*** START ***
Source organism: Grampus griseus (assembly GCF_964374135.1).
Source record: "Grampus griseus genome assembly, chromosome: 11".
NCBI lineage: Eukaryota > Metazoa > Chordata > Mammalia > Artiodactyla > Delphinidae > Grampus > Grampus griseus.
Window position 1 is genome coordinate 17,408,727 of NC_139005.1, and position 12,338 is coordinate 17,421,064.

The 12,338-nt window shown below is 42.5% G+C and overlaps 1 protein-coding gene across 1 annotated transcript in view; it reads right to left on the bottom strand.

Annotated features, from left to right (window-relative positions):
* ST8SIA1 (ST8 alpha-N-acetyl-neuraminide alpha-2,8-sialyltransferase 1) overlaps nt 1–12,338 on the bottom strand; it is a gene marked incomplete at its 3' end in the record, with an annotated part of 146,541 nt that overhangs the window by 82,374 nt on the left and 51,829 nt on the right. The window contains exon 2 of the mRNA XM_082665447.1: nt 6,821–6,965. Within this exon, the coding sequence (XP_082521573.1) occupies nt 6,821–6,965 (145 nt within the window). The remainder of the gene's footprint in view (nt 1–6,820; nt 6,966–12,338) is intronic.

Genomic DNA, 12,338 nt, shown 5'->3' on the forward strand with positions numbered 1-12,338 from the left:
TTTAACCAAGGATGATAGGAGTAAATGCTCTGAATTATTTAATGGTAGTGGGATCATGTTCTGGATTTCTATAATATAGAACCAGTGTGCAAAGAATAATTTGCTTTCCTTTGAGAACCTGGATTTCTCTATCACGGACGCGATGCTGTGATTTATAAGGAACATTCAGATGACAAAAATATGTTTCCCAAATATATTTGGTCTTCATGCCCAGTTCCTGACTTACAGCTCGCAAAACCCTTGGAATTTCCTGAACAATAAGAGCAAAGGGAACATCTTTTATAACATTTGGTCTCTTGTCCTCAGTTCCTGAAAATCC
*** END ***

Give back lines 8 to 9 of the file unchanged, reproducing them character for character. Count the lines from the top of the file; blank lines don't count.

Genomic DNA, 12,338 nt, shown 5'->3' on the forward strand with positions numbered 1-12,338 from the left:
TTTAACCAAGGATGATAGGAGTAAATGCTCTGAATTATTTAATGGTAGTGGGATCATGTTCTGGATTTCTATAATATAGAACCAGTGTGCAAAGAATAATTTGCTTTCCTTTGAGAACCTGGATTTCTCTATCACGGACGCGATGCTGTGATTTATAAGGAACATTCAGATGACAAAAATATGTTTCCCAAATATATTTGGTCTTCATGCCCAGTTCCTGACTTACAGCTCGCAAAACCCTTGGAATTTCCTGAACAATAAGAGCAAAGGGAACATCTTTTATAACATTTGGTCTCTTGTCCTCAGTTCCTGAAAATCC